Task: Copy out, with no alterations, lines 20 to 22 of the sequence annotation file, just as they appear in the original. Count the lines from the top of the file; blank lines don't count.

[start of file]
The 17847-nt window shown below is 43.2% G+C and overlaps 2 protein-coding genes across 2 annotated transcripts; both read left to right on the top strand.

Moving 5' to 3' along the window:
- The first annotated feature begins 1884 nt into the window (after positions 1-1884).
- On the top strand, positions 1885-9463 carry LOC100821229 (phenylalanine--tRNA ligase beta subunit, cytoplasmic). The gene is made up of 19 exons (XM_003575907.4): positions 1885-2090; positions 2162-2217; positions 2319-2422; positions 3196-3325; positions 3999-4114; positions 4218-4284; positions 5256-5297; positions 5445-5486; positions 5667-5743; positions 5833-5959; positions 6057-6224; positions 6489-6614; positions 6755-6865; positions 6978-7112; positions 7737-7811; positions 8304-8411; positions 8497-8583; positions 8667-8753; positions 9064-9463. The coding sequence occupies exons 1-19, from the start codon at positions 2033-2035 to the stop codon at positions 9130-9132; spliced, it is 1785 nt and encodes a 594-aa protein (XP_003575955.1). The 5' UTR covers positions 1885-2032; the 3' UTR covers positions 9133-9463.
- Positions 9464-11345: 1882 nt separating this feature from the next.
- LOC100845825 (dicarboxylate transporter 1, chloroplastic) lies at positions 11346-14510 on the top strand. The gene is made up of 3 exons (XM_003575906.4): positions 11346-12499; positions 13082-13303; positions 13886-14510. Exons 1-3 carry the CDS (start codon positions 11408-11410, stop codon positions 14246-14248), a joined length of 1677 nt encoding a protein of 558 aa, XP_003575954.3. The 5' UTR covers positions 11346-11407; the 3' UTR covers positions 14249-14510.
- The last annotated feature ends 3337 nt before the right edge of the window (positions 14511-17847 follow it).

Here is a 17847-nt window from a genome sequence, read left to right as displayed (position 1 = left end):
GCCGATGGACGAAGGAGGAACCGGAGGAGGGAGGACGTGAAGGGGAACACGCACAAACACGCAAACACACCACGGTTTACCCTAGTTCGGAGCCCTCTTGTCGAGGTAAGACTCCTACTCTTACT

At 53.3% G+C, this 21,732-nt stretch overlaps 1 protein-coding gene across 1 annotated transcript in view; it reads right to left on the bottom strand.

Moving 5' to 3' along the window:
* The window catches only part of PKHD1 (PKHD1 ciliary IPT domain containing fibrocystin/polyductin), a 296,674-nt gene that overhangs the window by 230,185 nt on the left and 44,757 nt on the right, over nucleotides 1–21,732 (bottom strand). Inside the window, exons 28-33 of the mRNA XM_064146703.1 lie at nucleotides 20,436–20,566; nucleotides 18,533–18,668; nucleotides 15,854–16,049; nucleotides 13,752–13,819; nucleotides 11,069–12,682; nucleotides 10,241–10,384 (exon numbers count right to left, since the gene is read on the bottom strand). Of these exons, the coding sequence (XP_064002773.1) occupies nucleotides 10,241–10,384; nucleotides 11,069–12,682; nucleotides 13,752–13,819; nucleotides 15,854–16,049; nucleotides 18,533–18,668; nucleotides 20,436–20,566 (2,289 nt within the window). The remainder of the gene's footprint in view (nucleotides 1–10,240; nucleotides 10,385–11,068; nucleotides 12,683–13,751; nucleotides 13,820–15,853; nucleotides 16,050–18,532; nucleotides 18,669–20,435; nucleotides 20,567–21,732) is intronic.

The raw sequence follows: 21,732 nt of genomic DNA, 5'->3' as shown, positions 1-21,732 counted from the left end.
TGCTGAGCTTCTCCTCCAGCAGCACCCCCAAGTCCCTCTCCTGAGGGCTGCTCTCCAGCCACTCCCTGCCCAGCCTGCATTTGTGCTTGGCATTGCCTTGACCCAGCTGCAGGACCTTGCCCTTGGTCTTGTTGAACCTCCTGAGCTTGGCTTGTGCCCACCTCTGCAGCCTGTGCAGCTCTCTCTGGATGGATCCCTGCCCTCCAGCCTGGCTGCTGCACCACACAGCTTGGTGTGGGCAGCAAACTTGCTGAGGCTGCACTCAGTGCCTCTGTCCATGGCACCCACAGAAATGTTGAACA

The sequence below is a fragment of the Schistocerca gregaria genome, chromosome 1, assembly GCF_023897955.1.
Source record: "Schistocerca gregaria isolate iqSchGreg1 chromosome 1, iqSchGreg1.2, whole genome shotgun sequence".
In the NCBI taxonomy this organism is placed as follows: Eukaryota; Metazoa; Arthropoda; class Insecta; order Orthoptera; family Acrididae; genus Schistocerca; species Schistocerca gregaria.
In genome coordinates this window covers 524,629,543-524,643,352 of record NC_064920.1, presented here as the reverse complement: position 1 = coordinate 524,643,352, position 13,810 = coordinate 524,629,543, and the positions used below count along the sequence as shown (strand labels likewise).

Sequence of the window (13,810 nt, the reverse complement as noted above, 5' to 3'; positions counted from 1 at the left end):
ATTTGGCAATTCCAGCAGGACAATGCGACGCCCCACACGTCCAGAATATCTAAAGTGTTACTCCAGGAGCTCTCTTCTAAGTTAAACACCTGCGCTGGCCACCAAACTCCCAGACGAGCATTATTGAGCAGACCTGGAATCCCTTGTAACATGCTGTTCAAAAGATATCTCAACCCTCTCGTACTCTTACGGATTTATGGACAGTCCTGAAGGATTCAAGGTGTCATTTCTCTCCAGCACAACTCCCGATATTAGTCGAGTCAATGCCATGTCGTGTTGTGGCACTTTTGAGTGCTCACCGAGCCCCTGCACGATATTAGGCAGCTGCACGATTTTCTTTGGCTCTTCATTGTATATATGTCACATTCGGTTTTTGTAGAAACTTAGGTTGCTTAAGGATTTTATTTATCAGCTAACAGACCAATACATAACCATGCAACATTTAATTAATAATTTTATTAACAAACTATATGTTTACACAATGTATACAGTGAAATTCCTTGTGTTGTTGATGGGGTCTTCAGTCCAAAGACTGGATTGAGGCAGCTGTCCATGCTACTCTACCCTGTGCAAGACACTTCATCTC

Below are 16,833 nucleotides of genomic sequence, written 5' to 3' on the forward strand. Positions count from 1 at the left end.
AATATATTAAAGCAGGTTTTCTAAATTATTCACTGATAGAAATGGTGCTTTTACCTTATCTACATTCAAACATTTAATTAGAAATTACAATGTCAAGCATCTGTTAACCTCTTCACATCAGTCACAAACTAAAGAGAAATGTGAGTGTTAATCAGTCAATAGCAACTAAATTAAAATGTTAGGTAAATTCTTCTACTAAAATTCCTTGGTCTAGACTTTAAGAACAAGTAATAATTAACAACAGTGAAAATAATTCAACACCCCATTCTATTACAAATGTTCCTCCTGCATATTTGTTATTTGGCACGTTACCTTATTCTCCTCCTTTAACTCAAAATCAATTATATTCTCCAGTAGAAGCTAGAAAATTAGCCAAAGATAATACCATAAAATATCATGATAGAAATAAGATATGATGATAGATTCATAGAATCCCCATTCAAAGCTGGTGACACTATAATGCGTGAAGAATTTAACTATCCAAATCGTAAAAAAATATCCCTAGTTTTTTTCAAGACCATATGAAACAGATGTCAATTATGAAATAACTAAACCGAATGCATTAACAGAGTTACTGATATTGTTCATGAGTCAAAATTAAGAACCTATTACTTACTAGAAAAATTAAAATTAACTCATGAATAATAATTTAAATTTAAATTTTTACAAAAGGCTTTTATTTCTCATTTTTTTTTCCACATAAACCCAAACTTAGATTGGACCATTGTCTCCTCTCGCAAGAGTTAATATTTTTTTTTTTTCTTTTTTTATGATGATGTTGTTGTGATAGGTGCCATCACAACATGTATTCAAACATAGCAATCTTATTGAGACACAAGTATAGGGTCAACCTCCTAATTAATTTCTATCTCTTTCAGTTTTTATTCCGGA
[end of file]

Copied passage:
ATTTGGCAATTCCAGCAGGACAATGCGACGCCCCACACGTCCAGAATATCTAAAGTGTTACTCCAGGAGCTCTCTTCTAAGTTAAACACCTGCGCTGGCCACCAAACTCCCAGACGAGCATTATTGAGCAGACCTGGAATCCCTTGTAACATGCTGTTCAAAAGATATCTCAACCCTCTCGTACTCTTACGGATTTATGGACAGTCCTGAAGGATTCAAGGTGTCATTTCTCTCCAGCACAACTCCCGATATTAGTCGAGTCAATGCCATGTCGTGTTGTGGCACTTTTGAGTGCTCACCGAGCCCCTGCACGATATTAGGCAGCTGCACGATTTTCTTTGGCTCTTCATTGTATATATGTCACATTCGGTTTTTGTAGAAACTTAGGTTGCTTAAGGATTTTATTTATCAGCTAACAGACCAATACATAACCATGCAACATTTAATTAATAATTTTATTAACAAACTATATGTTTACACAATGTATACAGTGAAATTCCTTGTGTTGTTGATGGGGTCTTCAGTCCAAAGACTGGATTGAGGCAGCTGTCCATGCTACTCTACCCTGTGCAAGACACTTCATCTC

Below are 16,833 nucleotides of genomic sequence, written 5' to 3' on the forward strand. Positions count from 1 at the left end.
AATATATTAAAGCAGGTTTTCTAAATTATTCACTGATAGAAATGGTGCTTTTACCTTATCTACATTCAAACATTTAATTAGAAATTACAATGTCAAGCATCTGTTAACCTCTTCACATCAGTCACAAACTAAAGAGAAATGTGAGTGTTAATCAGTCAATAGCAACTAAATTAAAATGTTAGGTAAATTCTTCTACTAAAATTCCTTGGTCTAGACTTTAAGAACAAGTAATAATTAACAACAGTGAAAATAATTCAACACCCCATTCTATTACAAATGTTCCTCCTGCATATTTGTTATTTGGCACGTTACCTTATTCTCCTCCTTTAACTCAAAATCAATTATATTCTCCAGTAGAAGCTAGAAAATTAGCCAAAGATAATACCATAAAATATCATGATAGAAATAAGATATGATGATAGATTCATAGAATCCCCATTCAAAGCTGGTGACACTATAATGCGTGAAGAATTTAACTATCCAAATCGTAAAAAAATATCCCTAGTTTTTTTCAAGACCATATGAAACAGATGTCAATTATGAAATAACTAAACCGAATGCATTAACAGAGTTACTGATATTGTTCATGAGTCAAAATTAAGAACCTATTACTTACTAGAAAAATTAAAATTAACTCATGAATAATAATTTAAATTTAAATTTTTACAAAAGGCTTTTATTTCTCATTTTTTTTTCCACATAAACCCAAACTTAGATTGGACCATTGTCTCCTCTCGCAAGAGTTAATATTTTTTTTTTTTCTTTTTTTATGATGATGTTGTTGTGATAGGTGCCATCACAACATGTATTCAAACATAGCAATCTTATTGAGACACAAGTATAGGGTCAACCTCCTAATTAATTTCTATCTCTTTCAGTTTTTATTCCGGA